I'll preface this question by saying I am relatively new to DDD so I may be making some fundamental mistakes here!

I am working on a project which involves the concepts of Transactions (in the financial sense like Credit Card Transaction, or Single/Multiple CardTransaction.). A Transaction can be on Single card or Multiple Cards. The transaction amount may differ for each card. Also Cardholder or CardCustomer can be same or different.

A Transaction perform some specific business logic execution based on TransactionTypes (like Activate, Redeem ....).

A Transaction will perform following operations - Pre Transaction Validation on Card - Update Balance - Update Card Status - Update Customer info - Log Transaction

Now i am confused to decide what could be my aggregateroot here.

Approach 1

Use transaction an an entity holding cardid, amount, customerid, transactiontype, transactionlogid as a ValueObject and Card, CardAmountSummary, CardCustomer, and TransactionLog as an entity Create Seperate AggreateRoot for SinglegiftCardTransaction, MultipleGiftCardTransaction, BookletTransaction, WalletTransaction each will act as a wrapper for Transaction/s. Transaction boundary may differ based on bulk or single transaction.

Approach 2

Use Transaction as a AggregateRoot holding a list of Cards, Each Card will have CustomerId, Amount, CardAmountSummaryId, transactionlogid, transactiontypeid as a Value object.

What would be best fit for AggreateRoot and Entities here ???

1 Answer 1


Conceptually, the issue you are describing is finding a balance between choosing the which objects should "own" the data, and which objects should "use" that data. While DDD (and OOP in general) is a paradigm defined by bringing data and behavior together, the specific kind of behavior you are describing simply cannot be contained within the same object as the own that "owns" the data. With the above in mind, the answer to your question is... neither. Coordination of business rules between entities is best left for a domain service.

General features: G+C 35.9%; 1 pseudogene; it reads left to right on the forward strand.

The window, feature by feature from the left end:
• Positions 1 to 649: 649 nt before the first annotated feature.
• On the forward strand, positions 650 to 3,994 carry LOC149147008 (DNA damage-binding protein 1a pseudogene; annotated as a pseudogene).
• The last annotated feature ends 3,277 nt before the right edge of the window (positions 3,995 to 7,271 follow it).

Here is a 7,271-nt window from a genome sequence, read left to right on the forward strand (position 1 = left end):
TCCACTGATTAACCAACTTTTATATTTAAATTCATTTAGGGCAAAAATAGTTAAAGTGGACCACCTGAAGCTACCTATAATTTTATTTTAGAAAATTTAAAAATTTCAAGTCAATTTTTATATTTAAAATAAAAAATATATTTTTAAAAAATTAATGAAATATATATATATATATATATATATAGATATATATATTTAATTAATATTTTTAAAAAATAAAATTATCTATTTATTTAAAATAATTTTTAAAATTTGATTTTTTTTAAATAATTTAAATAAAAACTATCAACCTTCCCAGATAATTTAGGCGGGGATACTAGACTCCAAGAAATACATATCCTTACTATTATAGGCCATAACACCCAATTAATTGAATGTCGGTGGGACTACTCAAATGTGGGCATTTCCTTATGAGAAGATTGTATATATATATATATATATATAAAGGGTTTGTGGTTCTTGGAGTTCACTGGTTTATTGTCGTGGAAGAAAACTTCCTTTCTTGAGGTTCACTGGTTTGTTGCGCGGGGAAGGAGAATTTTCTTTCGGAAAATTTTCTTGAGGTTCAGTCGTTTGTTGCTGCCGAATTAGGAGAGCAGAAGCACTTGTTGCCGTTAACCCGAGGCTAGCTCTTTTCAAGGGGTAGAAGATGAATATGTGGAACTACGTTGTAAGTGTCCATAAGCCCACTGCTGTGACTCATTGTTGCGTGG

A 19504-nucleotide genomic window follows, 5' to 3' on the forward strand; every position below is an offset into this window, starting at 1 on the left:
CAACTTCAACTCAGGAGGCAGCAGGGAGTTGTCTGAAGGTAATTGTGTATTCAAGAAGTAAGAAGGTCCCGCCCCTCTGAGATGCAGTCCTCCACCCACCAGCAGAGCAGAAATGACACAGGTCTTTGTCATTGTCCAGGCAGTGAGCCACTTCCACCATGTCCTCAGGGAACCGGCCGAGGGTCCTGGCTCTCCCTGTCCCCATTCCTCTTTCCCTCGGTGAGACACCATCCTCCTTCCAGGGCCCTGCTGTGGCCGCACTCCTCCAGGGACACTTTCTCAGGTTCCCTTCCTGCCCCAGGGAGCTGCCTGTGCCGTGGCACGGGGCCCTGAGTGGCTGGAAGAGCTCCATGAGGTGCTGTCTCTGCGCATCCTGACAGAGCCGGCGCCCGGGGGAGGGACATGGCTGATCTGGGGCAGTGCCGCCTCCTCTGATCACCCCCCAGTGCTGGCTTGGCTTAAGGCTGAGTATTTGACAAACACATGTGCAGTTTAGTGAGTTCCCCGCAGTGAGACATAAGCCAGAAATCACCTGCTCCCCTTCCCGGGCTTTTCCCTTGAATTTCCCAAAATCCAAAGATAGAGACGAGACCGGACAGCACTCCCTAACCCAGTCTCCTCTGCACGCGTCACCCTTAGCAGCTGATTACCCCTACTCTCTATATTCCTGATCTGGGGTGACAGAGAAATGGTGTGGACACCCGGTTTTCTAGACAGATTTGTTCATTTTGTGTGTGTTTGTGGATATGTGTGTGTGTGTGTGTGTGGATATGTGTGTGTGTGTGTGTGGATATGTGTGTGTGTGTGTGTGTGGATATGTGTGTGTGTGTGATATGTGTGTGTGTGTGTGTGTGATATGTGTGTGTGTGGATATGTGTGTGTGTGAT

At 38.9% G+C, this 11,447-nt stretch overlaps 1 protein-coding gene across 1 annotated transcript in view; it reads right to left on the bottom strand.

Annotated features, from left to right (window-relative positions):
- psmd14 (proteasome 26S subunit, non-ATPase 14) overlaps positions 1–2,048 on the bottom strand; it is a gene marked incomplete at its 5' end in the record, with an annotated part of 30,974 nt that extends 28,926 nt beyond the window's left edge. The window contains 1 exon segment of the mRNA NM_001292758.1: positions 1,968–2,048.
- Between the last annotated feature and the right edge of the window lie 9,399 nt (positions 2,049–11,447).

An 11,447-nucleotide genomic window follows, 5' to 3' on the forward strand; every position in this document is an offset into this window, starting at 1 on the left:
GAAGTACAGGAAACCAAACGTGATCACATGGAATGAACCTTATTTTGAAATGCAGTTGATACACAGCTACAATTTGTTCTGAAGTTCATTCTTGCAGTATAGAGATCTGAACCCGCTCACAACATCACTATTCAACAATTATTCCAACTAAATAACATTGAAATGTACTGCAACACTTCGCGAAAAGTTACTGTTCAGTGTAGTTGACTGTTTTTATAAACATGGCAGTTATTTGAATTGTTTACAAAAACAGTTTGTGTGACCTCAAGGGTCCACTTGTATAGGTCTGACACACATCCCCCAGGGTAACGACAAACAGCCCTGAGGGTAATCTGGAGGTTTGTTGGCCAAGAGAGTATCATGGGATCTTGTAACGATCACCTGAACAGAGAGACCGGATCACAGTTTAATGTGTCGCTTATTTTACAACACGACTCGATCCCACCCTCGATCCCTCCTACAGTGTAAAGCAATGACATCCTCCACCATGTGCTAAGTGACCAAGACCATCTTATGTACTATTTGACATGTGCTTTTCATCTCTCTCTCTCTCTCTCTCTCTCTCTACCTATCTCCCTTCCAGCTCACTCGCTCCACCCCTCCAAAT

Consider the example of withdrawing money (withdraw) from your BankAccount using an ATM. The issue here is there are two transactions that must complete in order for money to be dispensed, each with their own business rules that need to be enforced. The ATM.dispense method is subject to the rule that the ATM must (physically) have enough currency to dispense the amount desired. And your BankAccount.debit method requires that you have the available funds in your account. The only way to transactionally mandate that both rules are enforced without creating a direct dependency between the ATM and BankAccount entities is to create an ATMService object that can coordinate/mediate the business process between the two entities that actually "own" the data. The body of the withdraw method might look like:

// each of these could throw an exception 
atm.dispense( amount );
account.debit( amount );

Importantly, the ATM.withdraw method is carried out as part of a single transaction. So if there is an error in any part of the process, nothing is committed (all or nothing). Transaction id and the like could be added and used for event correlation if needed.

The above example is similar to your first option, but differs in that the ATMService does not "own" any data at all (it is not, itself, an aggregate). The data, and intermediary transactions are all owned and carried out by the appropriate entities.

For long-running or async processes, you could introduce a process manager to help mediate a work-flow as well.

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